In many parts of the world electricity is changing shape disruptively fast. The rise of innovative technology for generation, storage, control and use of electricity is placing traditional structures under ever more severe stress. Might something similar happen in China?
, the US
and elsewhere, traditional large-scale remote power generation based on fire and fuel is being overtaken by smaller-scale renewables, particularly wind and solar photovoltaics (PV).
Wind turbines grow ever larger
and more effective, usually now in clusters, onshore and offshore, that look to the system like a single conventional power station.
, however, may be significantly more disruptive than wind. As its cost decreases, some solar generation is in large arrays
, resembling conventional power stations. But another innovation – high storage batteries – is helping to unlock more potential from renewables and put pressure on traditional electricity suppliers.
Solar PV panels on buildings have until now usually been connected to the local system. Electricity users can then sell surplus output to the grid, and take electricity from it at night or when their solar panels do not produce enough electricity.
Now, however, the emergence of affordable, reliable batteries creates another opportunity. In southeastern Australia, for example, many households have now installed rooftop solar PV. Many are now adding battery storage and disconnecting from the local electricity network.
Instead of feeding surplus solar output to the network, they feed it to their own batteries. At night the batteries keep their lights on. A similar trend is emerging in the southwestern US
A household thus becomes self-sufficient for electricity, generating and using all its own power, independent of the local electricity company. For the traditional business model of the electricity company this is bad news. It not only loses a customer for its electricity.
It also loses the customer’s contribution to upkeep of the network. Needing to finance the network, in Australia and the US the initial response of the electricity company was to increase the tariff to its remaining customers.
Needless to say, that immediately persuaded more customers to install solar-PV-plus-batteries and disconnect from the system, in what American electricity analysts now call an incipient ‘death spiral’ for traditional electricity.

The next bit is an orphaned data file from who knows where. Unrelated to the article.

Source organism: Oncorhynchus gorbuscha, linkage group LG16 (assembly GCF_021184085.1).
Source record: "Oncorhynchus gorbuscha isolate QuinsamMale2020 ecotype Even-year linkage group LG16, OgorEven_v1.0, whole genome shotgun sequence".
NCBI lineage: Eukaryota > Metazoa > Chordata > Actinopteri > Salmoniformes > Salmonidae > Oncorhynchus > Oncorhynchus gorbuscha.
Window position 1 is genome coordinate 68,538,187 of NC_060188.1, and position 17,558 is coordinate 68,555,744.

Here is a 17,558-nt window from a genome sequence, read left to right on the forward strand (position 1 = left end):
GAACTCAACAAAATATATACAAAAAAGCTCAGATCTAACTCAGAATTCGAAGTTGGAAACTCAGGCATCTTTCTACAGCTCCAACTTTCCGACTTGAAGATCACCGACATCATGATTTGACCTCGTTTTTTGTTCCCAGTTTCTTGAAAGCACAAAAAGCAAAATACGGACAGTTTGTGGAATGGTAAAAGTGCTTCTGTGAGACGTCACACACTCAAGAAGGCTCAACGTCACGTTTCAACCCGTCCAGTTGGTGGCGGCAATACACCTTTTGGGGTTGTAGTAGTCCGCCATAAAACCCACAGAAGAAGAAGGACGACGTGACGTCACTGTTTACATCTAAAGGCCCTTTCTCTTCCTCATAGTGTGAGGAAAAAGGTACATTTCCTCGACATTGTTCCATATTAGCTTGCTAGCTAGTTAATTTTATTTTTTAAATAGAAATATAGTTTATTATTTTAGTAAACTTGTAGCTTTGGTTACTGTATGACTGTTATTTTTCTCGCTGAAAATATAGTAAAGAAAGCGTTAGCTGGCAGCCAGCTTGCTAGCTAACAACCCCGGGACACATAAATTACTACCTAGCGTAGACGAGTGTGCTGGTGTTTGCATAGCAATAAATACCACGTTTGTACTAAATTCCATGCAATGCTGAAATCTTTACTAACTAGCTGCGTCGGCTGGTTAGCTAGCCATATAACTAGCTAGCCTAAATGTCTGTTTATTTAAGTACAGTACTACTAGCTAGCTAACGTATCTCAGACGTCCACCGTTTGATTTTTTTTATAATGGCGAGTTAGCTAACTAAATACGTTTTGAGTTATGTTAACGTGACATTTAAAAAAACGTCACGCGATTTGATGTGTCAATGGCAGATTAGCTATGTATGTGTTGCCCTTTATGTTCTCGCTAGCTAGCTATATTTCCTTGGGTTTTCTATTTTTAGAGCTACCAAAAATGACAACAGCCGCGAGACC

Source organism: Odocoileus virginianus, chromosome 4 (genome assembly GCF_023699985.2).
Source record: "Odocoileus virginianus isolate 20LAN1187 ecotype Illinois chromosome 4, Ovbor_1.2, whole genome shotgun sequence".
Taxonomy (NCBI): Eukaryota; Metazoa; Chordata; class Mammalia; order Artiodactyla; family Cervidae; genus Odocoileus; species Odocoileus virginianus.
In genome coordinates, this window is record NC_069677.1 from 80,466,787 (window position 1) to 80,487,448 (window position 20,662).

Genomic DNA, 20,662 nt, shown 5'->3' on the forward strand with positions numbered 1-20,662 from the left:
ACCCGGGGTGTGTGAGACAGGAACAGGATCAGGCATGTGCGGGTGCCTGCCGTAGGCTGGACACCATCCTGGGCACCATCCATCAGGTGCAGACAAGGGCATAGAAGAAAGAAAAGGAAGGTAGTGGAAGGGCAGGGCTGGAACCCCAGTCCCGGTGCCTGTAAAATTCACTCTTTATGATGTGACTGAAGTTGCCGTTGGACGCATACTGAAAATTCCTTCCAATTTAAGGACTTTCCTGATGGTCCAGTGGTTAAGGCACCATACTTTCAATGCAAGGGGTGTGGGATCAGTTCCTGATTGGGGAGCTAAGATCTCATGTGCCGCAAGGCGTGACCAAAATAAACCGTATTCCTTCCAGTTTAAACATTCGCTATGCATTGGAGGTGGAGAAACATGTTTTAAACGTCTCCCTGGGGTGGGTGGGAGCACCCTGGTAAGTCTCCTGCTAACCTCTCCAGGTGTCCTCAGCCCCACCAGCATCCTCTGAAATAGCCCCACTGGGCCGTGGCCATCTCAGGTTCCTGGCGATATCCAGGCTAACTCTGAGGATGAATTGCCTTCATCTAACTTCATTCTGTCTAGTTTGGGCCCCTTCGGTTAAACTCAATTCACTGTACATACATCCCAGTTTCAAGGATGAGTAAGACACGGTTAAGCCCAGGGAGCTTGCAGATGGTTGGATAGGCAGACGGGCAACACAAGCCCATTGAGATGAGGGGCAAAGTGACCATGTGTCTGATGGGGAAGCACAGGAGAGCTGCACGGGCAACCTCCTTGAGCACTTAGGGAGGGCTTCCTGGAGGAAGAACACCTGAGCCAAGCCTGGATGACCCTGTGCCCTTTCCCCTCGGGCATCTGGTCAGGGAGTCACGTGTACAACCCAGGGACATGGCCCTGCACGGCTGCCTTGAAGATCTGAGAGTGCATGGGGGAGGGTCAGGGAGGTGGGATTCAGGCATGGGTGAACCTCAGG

The trend has been reinforced by startling developments in battery technology. Elon Musk, the entrepreneur behind Paypal and the Tesla electric car, announced in late April the creation of a new company called Tesla Energy, whose signature product would be a battery called the Powerwall
, large enough to run a household for a day or two, to retail at just US$3,500.
Tesla is already constructing what Musk calls its ‘Gigafactory’, to mass produce batteries not only for vehicles but for households.
Other companies, too, are ploughing substantial funds into innovative forms of storage for electricity, notably so-called ‘flow batteries’ which store energy in a charged liquid electrolyte that can be transferred in and out of a battery like petrol to a fuel tank.
China’s vast potential for solar, storage
What might such developments portend for electricity in China? Like many emerging countries China is hard-pressed to keep up with the burgeoning demand for electricity, especially in rural areas.
Local systems based on fire-free generation such as wind and solar PV, coupled with battery storage, might be an attractive technical option, quicker and easier to set up than traditional large-scale power stations, and much cleaner.
Establishing such local systems might also help to stem the tide of discontented rural dwellers flooding into Chinese cities. However, in China as in other emerging countries, electricity is a key source not only of physical power but also of political power.
Decentralised electricity based on fire-free generation and battery storage and under local control already threatens serious disruption to traditional electricity companies in western countries. Such disruption of the traditional order might be profoundly unwelcome in some parts of Chinese society, where state-owned industries are particularly powerful.
It is also the world’s largest installer of PV – 13GW in 2014, of which 3GW was small-scale and decentralised.
The potential for further innovation, particularly in various forms of battery technology, seems an obvious opportunity for China’s thriving technology sector, especially in collaboration with western firms keen to enter Chinese markets. Moreover, China is eager to develop electric vehicles so it can reduce oil imports.
Given that China is also grappling with the challenge of cleaning up toxic air from fire in coal-burning power stations and petrol and diesel vehicles, harnessing fire-free renewable energy that can be backed by storage both day and night looks like an increasingly attractive option. But it will require careful planning, not only technically but politically. If it succeeds, China could once again offer a valuable example to the rest of the world.
Walt Patterson has just published his latest book, Electricity Vs Fire: The Fight For Our Future. For details and to order it see Walt Patterson On Energy www.waltpatterson.org/evf.htm